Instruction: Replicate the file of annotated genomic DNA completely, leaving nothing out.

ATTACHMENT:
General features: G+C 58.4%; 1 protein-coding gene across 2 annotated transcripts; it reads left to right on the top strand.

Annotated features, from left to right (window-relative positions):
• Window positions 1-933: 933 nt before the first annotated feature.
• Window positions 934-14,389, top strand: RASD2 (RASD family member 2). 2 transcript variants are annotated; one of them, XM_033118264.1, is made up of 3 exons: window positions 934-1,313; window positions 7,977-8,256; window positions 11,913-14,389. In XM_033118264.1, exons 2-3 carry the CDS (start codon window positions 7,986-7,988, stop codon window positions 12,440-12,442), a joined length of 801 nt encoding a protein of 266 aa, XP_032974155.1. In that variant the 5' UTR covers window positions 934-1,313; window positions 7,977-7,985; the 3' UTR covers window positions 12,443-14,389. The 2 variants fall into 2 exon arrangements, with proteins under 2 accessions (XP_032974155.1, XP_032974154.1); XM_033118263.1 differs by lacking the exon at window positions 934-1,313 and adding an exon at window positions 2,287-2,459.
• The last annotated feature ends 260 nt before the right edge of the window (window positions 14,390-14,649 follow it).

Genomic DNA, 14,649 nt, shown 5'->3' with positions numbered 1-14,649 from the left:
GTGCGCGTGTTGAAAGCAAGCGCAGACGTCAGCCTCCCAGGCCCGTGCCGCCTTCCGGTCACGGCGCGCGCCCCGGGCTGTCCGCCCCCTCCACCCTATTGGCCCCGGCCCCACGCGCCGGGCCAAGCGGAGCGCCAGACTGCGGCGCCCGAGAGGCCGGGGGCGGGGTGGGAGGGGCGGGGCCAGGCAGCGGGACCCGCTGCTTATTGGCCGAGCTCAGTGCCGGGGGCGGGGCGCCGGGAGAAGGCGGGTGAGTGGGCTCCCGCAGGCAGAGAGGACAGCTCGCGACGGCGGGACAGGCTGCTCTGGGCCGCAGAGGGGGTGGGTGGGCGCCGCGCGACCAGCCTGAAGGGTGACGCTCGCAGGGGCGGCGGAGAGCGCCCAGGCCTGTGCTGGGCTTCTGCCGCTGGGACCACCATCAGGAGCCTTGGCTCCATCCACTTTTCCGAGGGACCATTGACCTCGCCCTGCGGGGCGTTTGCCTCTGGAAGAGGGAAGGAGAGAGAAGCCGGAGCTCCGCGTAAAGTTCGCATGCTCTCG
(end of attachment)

General features: G+C 58.4%; 1 protein-coding gene across 2 annotated transcripts; it reads left to right on the top strand.

Annotated features, from left to right (window-relative positions):
• Window positions 1-933: 933 nt before the first annotated feature.
• Window positions 934-14,389, top strand: RASD2 (RASD family member 2). 2 transcript variants are annotated; one of them, XM_033118264.1, is made up of 3 exons: window positions 934-1,313; window positions 7,977-8,256; window positions 11,913-14,389. In XM_033118264.1, exons 2-3 carry the CDS (start codon window positions 7,986-7,988, stop codon window positions 12,440-12,442), a joined length of 801 nt encoding a protein of 266 aa, XP_032974155.1. In that variant the 5' UTR covers window positions 934-1,313; window positions 7,977-7,985; the 3' UTR covers window positions 12,443-14,389. The 2 variants fall into 2 exon arrangements, with proteins under 2 accessions (XP_032974155.1, XP_032974154.1); XM_033118263.1 differs by lacking the exon at window positions 934-1,313 and adding an exon at window positions 2,287-2,459.
• The last annotated feature ends 260 nt before the right edge of the window (window positions 14,390-14,649 follow it).

Genomic DNA, 14,649 nt, shown 5'->3' with positions numbered 1-14,649 from the left:
GTGCGCGTGTTGAAAGCAAGCGCAGACGTCAGCCTCCCAGGCCCGTGCCGCCTTCCGGTCACGGCGCGCGCCCCGGGCTGTCCGCCCCCTCCACCCTATTGGCCCCGGCCCCACGCGCCGGGCCAAGCGGAGCGCCAGACTGCGGCGCCCGAGAGGCCGGGGGCGGGGTGGGAGGGGCGGGGCCAGGCAGCGGGACCCGCTGCTTATTGGCCGAGCTCAGTGCCGGGGGCGGGGCGCCGGGAGAAGGCGGGTGAGTGGGCTCCCGCAGGCAGAGAGGACAGCTCGCGACGGCGGGACAGGCTGCTCTGGGCCGCAGAGGGGGTGGGTGGGCGCCGCGCGACCAGCCTGAAGGGTGACGCTCGCAGGGGCGGCGGAGAGCGCCCAGGCCTGTGCTGGGCTTCTGCCGCTGGGACCACCATCAGGAGCCTTGGCTCCATCCACTTTTCCGAGGGACCATTGACCTCGCCCTGCGGGGCGTTTGCCTCTGGAAGAGGGAAGGAGAGAGAAGCCGGAGCTCCGCGTAAAGTTCGCATGCTCTCG